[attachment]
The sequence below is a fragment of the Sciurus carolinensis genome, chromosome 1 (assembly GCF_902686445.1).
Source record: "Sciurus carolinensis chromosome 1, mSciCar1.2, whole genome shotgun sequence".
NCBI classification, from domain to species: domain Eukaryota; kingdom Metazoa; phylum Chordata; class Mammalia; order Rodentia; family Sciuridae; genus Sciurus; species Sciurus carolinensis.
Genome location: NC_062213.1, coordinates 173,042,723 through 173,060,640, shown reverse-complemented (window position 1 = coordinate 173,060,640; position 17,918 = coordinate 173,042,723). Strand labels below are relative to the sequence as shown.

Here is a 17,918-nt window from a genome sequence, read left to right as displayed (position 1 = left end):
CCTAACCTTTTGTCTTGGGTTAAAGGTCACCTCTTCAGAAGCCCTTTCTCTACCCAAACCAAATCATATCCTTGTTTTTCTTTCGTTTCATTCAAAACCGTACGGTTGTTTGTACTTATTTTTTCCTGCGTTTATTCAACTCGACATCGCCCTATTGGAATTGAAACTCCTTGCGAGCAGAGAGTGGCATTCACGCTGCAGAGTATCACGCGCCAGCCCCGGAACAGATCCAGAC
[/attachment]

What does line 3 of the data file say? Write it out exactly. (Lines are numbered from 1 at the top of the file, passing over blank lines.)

NCBI classification, from domain to species: domain Eukaryota; kingdom Metazoa; phylum Chordata; class Mammalia; order Rodentia; family Sciuridae; genus Sciurus; species Sciurus carolinensis.